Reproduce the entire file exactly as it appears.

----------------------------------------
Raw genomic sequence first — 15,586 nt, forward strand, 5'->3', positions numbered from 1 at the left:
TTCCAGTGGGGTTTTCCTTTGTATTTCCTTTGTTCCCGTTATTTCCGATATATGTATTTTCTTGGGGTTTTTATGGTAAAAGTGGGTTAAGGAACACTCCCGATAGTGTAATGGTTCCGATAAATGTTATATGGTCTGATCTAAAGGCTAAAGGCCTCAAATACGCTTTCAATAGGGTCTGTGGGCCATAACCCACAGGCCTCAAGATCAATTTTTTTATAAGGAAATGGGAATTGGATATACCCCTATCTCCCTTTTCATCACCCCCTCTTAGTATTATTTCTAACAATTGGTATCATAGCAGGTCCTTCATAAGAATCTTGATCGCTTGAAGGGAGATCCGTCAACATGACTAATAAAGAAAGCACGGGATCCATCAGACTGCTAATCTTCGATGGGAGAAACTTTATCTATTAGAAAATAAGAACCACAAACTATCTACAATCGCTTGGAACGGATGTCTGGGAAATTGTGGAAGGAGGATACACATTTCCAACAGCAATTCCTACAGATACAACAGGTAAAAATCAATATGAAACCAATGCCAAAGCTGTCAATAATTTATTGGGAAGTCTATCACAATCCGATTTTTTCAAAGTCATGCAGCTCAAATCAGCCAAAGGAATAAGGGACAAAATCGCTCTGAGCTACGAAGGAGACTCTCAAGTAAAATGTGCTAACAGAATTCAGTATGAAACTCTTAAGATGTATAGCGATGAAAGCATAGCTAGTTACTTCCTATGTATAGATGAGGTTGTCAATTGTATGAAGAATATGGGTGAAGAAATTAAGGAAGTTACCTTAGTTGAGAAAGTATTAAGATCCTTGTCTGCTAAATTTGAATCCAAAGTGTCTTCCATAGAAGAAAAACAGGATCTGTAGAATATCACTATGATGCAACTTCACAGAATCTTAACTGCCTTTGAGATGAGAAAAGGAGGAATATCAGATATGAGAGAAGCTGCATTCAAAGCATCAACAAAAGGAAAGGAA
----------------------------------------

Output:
Raw genomic sequence first — 15,586 nt, forward strand, 5'->3', positions numbered from 1 at the left:
TTCCAGTGGGGTTTTCCTTTGTATTTCCTTTGTTCCCGTTATTTCCGATATATGTATTTTCTTGGGGTTTTTATGGTAAAAGTGGGTTAAGGAACACTCCCGATAGTGTAATGGTTCCGATAAATGTTATATGGTCTGATCTAAAGGCTAAAGGCCTCAAATACGCTTTCAATAGGGTCTGTGGGCCATAACCCACAGGCCTCAAGATCAATTTTTTTATAAGGAAATGGGAATTGGATATACCCCTATCTCCCTTTTCATCACCCCCTCTTAGTATTATTTCTAACAATTGGTATCATAGCAGGTCCTTCATAAGAATCTTGATCGCTTGAAGGGAGATCCGTCAACATGACTAATAAAGAAAGCACGGGATCCATCAGACTGCTAATCTTCGATGGGAGAAACTTTATCTATTAGAAAATAAGAACCACAAACTATCTACAATCGCTTGGAACGGATGTCTGGGAAATTGTGGAAGGAGGATACACATTTCCAACAGCAATTCCTACAGATACAACAGGTAAAAATCAATATGAAACCAATGCCAAAGCTGTCAATAATTTATTGGGAAGTCTATCACAATCCGATTTTTTCAAAGTCATGCAGCTCAAATCAGCCAAAGGAATAAGGGACAAAATCGCTCTGAGCTACGAAGGAGACTCTCAAGTAAAATGTGCTAACAGAATTCAGTATGAAACTCTTAAGATGTATAGCGATGAAAGCATAGCTAGTTACTTCCTATGTATAGATGAGGTTGTCAATTGTATGAAGAATATGGGTGAAGAAATTAAGGAAGTTACCTTAGTTGAGAAAGTATTAAGATCCTTGTCTGCTAAATTTGAATCCAAAGTGTCTTCCATAGAAGAAAAACAGGATCTGTAGAATATCACTATGATGCAACTTCACAGAATCTTAACTGCCTTTGAGATGAGAAAAGGAGGAATATCAGATATGAGAGAAGCTGCATTCAAAGCATCAACAAAAGGAAAGGAA